Rock Pile Site Distribution
This map (click on it to enlarge) is a composite of the Maynard, Billerica, Ayer, and Hudson quadrangle maps from the US Geographical Survey. It shows a portion of Middlesex and Worcester counties of Massachusetts. During the years from 1998 to the present, in 2005, I explored systematically in this area locating rock pile sites - which are shown in red. Major rivers and brooks are shown in blue. The Sudbury River in the south and the Assabet River in the west, join to form the Concord River which flows northeast.


Sampling Method and Percent of Coverage
The topographic map was used to identify forested areas, which were then explored. I learned that rock pile sites are most often found where hills meet water. This made it more efficient to find sites where these conditions were met but, over time, I also looked in other areas.

The topographical maps are divided into 1000x1000 meter square units. A count of the number of units visited versus the total number gives an estimate of the percentage of the region that has been explored. It is worth distinguishing between forested and un-forested units. Typical un-forested units are ones with residential or commercial zoning. Visiting un-forested units was not a priority and, in many cases, was not possible because of limited access to private property. Some example tallies are:
Other parts of the region have similar tallies. North of the rivers the coverage for forested units was around 75% or better, while south of the rivers the coverage for forested units was closer to 63%. The large number of private estates, and small amount of conservation land in places like Lincoln, substantially reduce the coverage and correspondingly reduce the information available for such towns.

I have explored outwards from Concord but not equally in all directions. I have not finished exploring in Sudbury, Natick, and other towns to the south. To the east, inside Route 128, there are fewer conservation lands and too few forested units. So sites are under-represented in these directions. This explains some of the difference between the upper and lower parts of the map, however I believe the uneven site distribution reflects a real difference in land use, not just a difference in sampling.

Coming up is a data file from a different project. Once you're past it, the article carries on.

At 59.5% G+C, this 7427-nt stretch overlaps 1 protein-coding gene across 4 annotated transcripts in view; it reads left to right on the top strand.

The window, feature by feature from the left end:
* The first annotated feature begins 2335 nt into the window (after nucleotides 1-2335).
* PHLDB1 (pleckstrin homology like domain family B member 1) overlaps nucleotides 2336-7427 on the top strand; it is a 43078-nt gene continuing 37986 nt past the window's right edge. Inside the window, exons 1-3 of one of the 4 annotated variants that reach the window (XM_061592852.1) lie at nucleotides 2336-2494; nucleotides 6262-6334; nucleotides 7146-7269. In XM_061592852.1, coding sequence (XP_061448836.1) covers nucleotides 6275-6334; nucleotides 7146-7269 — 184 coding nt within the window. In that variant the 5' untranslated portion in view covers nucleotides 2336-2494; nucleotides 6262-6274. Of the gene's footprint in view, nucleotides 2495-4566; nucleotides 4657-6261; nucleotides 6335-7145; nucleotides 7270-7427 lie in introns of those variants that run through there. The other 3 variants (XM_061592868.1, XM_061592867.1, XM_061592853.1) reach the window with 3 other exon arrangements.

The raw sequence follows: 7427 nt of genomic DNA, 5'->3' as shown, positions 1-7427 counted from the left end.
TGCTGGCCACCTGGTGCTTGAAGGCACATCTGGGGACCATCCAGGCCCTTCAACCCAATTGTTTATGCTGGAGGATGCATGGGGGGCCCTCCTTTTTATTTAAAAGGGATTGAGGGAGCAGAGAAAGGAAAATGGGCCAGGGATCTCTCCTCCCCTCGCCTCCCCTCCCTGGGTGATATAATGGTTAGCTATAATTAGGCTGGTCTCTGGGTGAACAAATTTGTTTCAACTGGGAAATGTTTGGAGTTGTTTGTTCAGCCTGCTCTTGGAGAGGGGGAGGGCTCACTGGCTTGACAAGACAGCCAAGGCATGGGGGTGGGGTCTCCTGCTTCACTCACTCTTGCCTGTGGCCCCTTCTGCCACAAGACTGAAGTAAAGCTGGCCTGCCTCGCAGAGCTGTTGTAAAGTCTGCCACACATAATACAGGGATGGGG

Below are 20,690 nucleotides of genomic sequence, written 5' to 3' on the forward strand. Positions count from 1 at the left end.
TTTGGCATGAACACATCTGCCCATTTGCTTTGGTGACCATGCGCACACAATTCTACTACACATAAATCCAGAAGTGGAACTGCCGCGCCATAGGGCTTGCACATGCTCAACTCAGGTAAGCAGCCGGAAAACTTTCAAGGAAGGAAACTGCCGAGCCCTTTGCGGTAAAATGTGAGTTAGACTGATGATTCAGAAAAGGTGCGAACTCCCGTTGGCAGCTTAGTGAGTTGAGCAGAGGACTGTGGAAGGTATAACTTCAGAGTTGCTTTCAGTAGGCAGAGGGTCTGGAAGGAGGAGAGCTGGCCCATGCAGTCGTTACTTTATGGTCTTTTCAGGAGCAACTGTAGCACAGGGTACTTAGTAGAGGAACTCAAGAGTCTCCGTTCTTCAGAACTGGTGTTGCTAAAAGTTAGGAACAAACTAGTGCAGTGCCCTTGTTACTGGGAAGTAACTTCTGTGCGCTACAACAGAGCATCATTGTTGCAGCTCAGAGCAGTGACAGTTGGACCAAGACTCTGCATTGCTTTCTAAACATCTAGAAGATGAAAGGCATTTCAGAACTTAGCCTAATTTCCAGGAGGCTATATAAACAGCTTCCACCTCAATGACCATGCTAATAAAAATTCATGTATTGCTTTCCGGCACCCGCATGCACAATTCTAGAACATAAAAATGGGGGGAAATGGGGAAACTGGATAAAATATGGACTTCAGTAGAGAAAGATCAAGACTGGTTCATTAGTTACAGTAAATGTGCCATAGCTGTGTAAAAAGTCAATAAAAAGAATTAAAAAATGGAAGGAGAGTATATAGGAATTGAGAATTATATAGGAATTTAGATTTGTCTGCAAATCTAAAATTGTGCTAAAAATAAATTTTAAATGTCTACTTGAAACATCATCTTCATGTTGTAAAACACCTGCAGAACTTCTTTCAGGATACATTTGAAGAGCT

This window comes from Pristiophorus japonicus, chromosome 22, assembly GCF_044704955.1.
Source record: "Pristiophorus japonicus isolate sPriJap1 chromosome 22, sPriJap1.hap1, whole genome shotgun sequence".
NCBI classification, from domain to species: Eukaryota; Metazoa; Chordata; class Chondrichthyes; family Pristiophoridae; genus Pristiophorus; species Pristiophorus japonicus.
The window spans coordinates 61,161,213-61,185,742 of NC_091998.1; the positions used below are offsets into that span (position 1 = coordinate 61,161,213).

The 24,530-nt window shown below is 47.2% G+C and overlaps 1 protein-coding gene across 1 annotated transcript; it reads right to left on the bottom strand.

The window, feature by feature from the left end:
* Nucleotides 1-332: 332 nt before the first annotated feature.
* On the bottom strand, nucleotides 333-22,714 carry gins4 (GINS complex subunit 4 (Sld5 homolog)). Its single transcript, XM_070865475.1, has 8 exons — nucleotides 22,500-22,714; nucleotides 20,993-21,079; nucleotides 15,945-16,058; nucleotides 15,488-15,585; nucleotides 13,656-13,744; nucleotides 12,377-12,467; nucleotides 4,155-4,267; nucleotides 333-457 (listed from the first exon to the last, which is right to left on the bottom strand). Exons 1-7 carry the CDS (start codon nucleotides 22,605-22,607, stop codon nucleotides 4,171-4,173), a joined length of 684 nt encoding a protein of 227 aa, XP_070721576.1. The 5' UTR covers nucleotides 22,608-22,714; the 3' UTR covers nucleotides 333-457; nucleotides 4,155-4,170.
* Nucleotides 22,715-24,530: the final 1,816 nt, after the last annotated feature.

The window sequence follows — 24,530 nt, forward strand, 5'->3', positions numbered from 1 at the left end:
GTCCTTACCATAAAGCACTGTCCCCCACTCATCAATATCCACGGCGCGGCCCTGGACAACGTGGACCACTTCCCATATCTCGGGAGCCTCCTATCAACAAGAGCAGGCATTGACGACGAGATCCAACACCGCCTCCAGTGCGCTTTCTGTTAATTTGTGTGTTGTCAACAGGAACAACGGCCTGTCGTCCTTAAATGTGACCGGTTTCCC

Site Groupings and Watersheds
Let me call attention to three groups of sites on the map.
There are very few sites between the Assabet and the Sudbury. Although more exploration is certainly possible in this area, essentially no rock piles have been found there.

Site discovery rate and the Learning Curve
More than 140 sites have been found. Here is a trend chart of number of sites found per month. At the beginning I located one or two new sites per month. Later, during the summer of 2004, after learning how to locate them, they were found at a rate as high as three a week. The monthly information was not properly recorded pre-2000 or from June 2002 - June2003 so there are anomalies in the chart around Jul-98 and Jul-02. In spite of this, the increase over time is clear and suggests a learning curve.

The presence of the learning curve makes sense - I was learning how to identify certain combinations of features on the topo maps before going out to explore, and also was learning where to look once there, in the woods.

Typical site locations
Careful examination of the details of the map above show how the sites are related to hills and water. In particular, the majority of the sites are located where water comes out of the ground and begins to flow away downhill. Less frequently, sites are located on shoulders of hills, especially ones with southern views over water. Such conditions can be identified on a topo map even for areas that have never been visited. To illustrate this, here is a random piece of topographic map, from west of here, with likely places for rock piles circled. In the red circles, associated with water coming out of the ground, smaller rock piles built on support rocks are expected. In the blue circles, associated with southern views over water, larger piles built directly on the ground are expected.

This is a part of Leominster State Forest, where I had never been.

To test this statement, and it being a nice day, I went out and explored in this area above the "C" in "Princeton" on the map. In the snow, fewer things are visible and it is hard to cover much distance but I found at least two larger ground piles looking out southwest over Paradise Pond (the lake under "I" in "Princeton"). These fit the expectations of the blue circles. I also found a pair of piles near a run-off gully, built on support rocks. These fit the expectations of the red circles. Here are example pictures from Leominster State Forest.